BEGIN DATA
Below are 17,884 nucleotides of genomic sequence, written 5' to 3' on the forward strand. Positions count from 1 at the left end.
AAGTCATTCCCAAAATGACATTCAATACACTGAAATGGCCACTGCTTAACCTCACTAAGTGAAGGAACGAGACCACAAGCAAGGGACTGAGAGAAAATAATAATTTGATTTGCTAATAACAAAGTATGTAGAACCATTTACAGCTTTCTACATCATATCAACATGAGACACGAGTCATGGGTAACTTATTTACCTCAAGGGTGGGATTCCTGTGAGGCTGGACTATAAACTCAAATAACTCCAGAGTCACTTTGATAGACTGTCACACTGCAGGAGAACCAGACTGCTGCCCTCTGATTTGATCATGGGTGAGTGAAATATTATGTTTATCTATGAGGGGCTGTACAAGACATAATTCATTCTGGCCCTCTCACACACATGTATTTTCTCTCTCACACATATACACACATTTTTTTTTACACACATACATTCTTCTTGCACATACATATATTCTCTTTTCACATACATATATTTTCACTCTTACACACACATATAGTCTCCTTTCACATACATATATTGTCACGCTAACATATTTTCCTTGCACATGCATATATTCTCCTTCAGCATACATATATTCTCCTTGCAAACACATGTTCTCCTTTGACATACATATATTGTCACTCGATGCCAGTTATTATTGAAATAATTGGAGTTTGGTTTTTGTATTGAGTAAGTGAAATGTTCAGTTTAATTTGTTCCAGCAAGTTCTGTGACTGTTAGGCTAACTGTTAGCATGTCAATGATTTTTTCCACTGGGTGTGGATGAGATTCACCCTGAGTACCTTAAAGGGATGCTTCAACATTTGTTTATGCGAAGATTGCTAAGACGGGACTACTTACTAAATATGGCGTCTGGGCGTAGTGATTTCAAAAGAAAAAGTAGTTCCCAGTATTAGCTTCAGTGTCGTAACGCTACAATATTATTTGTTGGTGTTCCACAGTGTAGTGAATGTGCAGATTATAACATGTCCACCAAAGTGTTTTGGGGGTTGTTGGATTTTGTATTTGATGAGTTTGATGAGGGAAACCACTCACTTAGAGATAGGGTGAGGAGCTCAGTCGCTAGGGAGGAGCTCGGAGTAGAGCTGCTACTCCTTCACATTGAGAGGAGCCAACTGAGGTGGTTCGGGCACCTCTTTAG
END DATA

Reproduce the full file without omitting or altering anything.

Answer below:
Below are 17,884 nucleotides of genomic sequence, written 5' to 3' on the forward strand. Positions count from 1 at the left end.
AAGTCATTCCCAAAATGACATTCAATACACTGAAATGGCCACTGCTTAACCTCACTAAGTGAAGGAACGAGACCACAAGCAAGGGACTGAGAGAAAATAATAATTTGATTTGCTAATAACAAAGTATGTAGAACCATTTACAGCTTTCTACATCATATCAACATGAGACACGAGTCATGGGTAACTTATTTACCTCAAGGGTGGGATTCCTGTGAGGCTGGACTATAAACTCAAATAACTCCAGAGTCACTTTGATAGACTGTCACACTGCAGGAGAACCAGACTGCTGCCCTCTGATTTGATCATGGGTGAGTGAAATATTATGTTTATCTATGAGGGGCTGTACAAGACATAATTCATTCTGGCCCTCTCACACACATGTATTTTCTCTCTCACACATATACACACATTTTTTTTTACACACATACATTCTTCTTGCACATACATATATTCTCTTTTCACATACATATATTTTCACTCTTACACACACATATAGTCTCCTTTCACATACATATATTGTCACGCTAACATATTTTCCTTGCACATGCATATATTCTCCTTCAGCATACATATATTCTCCTTGCAAACACATGTTCTCCTTTGACATACATATATTGTCACTCGATGCCAGTTATTATTGAAATAATTGGAGTTTGGTTTTTGTATTGAGTAAGTGAAATGTTCAGTTTAATTTGTTCCAGCAAGTTCTGTGACTGTTAGGCTAACTGTTAGCATGTCAATGATTTTTTCCACTGGGTGTGGATGAGATTCACCCTGAGTACCTTAAAGGGATGCTTCAACATTTGTTTATGCGAAGATTGCTAAGACGGGACTACTTACTAAATATGGCGTCTGGGCGTAGTGATTTCAAAAGAAAAAGTAGTTCCCAGTATTAGCTTCAGTGTCGTAACGCTACAATATTATTTGTTGGTGTTCCACAGTGTAGTGAATGTGCAGATTATAACATGTCCACCAAAGTGTTTTGGGGGTTGTTGGATTTTGTATTTGATGAGTTTGATGAGGGAAACCACTCACTTAGAGATAGGGTGAGGAGCTCAGTCGCTAGGGAGGAGCTCGGAGTAGAGCTGCTACTCCTTCACATTGAGAGGAGCCAACTGAGGTGGTTCGGGCACCTCTTTAG